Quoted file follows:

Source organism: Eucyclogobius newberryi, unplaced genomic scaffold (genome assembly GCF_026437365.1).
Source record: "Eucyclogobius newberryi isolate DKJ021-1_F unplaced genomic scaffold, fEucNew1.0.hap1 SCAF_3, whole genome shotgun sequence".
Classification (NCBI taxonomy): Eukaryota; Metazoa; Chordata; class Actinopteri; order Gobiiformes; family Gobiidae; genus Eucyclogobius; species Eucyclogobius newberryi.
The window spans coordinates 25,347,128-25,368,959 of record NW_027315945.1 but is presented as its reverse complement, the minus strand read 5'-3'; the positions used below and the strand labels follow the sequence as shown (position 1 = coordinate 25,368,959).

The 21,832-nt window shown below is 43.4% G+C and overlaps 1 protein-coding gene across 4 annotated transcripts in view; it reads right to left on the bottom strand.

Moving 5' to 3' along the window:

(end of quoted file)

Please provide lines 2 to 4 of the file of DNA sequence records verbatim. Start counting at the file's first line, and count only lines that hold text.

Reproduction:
Source record: "Eucyclogobius newberryi isolate DKJ021-1_F unplaced genomic scaffold, fEucNew1.0.hap1 SCAF_3, whole genome shotgun sequence".
Classification (NCBI taxonomy): Eukaryota; Metazoa; Chordata; class Actinopteri; order Gobiiformes; family Gobiidae; genus Eucyclogobius; species Eucyclogobius newberryi.
The window spans coordinates 25,347,128-25,368,959 of record NW_027315945.1 but is presented as its reverse complement, the minus strand read 5'-3'; the positions used below and the strand labels follow the sequence as shown (position 1 = coordinate 25,368,959).